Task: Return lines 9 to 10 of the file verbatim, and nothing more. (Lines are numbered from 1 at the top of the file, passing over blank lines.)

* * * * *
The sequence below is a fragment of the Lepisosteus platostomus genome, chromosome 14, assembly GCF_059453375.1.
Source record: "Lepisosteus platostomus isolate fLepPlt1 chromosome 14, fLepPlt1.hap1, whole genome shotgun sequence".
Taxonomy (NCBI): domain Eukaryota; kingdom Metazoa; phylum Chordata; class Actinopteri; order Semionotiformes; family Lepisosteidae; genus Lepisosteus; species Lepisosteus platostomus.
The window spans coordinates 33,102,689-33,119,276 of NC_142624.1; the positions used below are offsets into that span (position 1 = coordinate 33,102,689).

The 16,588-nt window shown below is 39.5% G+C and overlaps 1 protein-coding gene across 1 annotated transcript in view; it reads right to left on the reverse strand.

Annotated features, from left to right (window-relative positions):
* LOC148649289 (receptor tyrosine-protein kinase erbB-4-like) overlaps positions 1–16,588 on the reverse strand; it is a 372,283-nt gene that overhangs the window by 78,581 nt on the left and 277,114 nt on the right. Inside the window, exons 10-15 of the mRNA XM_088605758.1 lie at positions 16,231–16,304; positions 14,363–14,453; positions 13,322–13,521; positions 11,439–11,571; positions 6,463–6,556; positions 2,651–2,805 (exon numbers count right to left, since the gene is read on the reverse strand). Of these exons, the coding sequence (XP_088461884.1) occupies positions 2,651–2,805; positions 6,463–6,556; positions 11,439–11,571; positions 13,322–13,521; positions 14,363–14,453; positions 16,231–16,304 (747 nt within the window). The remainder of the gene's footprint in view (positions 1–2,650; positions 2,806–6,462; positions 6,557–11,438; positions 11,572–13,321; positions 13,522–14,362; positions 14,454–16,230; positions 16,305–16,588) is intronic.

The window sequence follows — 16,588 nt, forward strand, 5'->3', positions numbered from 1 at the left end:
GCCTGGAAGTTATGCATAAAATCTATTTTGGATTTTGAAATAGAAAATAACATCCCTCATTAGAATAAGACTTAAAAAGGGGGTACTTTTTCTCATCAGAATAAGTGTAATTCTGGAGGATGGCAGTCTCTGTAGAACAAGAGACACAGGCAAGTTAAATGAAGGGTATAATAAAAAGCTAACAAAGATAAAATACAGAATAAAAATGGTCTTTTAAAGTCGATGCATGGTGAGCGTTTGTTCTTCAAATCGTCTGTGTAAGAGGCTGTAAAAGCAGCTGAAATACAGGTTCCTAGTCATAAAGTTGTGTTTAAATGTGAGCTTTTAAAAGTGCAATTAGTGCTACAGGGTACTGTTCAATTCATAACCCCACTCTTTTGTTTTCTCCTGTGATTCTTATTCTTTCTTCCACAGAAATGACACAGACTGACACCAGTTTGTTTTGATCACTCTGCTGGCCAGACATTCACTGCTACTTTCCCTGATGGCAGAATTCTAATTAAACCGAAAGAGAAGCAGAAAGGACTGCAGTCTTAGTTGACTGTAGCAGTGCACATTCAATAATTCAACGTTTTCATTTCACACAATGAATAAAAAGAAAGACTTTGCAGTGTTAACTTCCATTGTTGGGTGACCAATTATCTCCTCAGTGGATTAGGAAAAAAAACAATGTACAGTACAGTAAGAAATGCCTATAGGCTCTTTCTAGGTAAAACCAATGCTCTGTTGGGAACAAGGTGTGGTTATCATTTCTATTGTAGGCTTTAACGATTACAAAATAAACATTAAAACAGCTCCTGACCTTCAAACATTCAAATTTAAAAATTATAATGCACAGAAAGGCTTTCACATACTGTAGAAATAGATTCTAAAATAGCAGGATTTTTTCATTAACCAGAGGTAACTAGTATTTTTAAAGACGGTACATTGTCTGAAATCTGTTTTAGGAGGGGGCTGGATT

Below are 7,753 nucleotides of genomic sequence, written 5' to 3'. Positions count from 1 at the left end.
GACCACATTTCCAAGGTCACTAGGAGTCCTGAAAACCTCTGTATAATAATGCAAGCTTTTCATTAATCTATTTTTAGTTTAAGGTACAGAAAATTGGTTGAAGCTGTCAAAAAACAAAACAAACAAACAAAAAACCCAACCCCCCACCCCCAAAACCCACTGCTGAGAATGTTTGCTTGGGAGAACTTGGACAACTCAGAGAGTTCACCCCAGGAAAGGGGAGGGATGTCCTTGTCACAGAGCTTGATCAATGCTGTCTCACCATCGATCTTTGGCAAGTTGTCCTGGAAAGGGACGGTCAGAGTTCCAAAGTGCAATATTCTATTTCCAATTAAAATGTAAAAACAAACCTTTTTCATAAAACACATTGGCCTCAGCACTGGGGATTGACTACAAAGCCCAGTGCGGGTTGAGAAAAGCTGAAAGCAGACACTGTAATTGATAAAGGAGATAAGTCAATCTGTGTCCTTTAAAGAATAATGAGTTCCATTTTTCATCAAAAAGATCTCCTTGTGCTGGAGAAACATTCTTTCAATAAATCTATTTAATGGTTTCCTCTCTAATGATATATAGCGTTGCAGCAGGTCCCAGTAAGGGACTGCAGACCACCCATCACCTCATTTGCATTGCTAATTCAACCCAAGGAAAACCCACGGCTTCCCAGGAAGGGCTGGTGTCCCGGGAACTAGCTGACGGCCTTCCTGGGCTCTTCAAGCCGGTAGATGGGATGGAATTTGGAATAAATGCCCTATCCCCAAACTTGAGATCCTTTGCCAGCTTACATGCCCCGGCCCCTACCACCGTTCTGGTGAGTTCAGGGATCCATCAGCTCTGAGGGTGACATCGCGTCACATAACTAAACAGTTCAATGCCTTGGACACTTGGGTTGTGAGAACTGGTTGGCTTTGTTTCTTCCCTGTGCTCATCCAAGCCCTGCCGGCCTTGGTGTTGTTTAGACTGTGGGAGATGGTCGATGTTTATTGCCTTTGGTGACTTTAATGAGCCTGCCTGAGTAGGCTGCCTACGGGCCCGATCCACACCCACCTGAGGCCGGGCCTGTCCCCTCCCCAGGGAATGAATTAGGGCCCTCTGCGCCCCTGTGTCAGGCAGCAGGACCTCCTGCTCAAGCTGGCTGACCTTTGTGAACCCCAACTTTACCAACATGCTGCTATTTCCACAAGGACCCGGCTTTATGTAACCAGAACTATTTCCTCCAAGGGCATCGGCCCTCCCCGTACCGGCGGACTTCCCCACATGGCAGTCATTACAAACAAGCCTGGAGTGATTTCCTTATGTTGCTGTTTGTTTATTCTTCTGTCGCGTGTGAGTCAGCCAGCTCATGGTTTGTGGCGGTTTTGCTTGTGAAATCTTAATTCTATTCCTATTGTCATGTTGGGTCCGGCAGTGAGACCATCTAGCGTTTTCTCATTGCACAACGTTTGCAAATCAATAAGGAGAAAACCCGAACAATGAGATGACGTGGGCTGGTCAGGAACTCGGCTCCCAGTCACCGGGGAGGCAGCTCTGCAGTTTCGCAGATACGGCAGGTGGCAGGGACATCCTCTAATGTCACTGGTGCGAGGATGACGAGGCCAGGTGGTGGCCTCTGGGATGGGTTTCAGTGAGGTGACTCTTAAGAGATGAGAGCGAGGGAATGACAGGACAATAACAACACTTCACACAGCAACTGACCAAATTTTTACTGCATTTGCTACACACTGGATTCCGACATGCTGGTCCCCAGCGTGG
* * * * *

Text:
GCCTGGAAGTTATGCATAAAATCTATTTTGGATTTTGAAATAGAAAATAACATCCCTCATTAGAATAAGACTTAAAAAGGGGGTACTTTTTCTCATCAGAATAAGTGTAATTCTGGAGGATGGCAGTCTCTGTAGAACAAGAGACACAGGCAAGTTAAATGAAGGGTATAATAAAAAGCTAACAAAGATAAAATACAGAATAAAAATGGTCTTTTAAAGTCGATGCATGGTGAGCGTTTGTTCTTCAAATCGTCTGTGTAAGAGGCTGTAAAAGCAGCTGAAATACAGGTTCCTAGTCATAAAGTTGTGTTTAAATGTGAGCTTTTAAAAGTGCAATTAGTGCTACAGGGTACTGTTCAATTCATAACCCCACTCTTTTGTTTTCTCCTGTGATTCTTATTCTTTCTTCCACAGAAATGACACAGACTGACACCAGTTTGTTTTGATCACTCTGCTGGCCAGACATTCACTGCTACTTTCCCTGATGGCAGAATTCTAATTAAACCGAAAGAGAAGCAGAAAGGACTGCAGTCTTAGTTGACTGTAGCAGTGCACATTCAATAATTCAACGTTTTCATTTCACACAATGAATAAAAAGAAAGACTTTGCAGTGTTAACTTCCATTGTTGGGTGACCAATTATCTCCTCAGTGGATTAGGAAAAAAAACAATGTACAGTACAGTAAGAAATGCCTATAGGCTCTTTCTAGGTAAAACCAATGCTCTGTTGGGAACAAGGTGTGGTTATCATTTCTATTGTAGGCTTTAACGATTACAAAATAAACATTAAAACAGCTCCTGACCTTCAAACATTCAAATTTAAAAATTATAATGCACAGAAAGGCTTTCACATACTGTAGAAATAGATTCTAAAATAGCAGGATTTTTTCATTAACCAGAGGTAACTAGTATTTTTAAAGACGGTACATTGTCTGAAATCTGTTTTAGGAGGGGGCTGGATT

Below are 7,753 nucleotides of genomic sequence, written 5' to 3'. Positions count from 1 at the left end.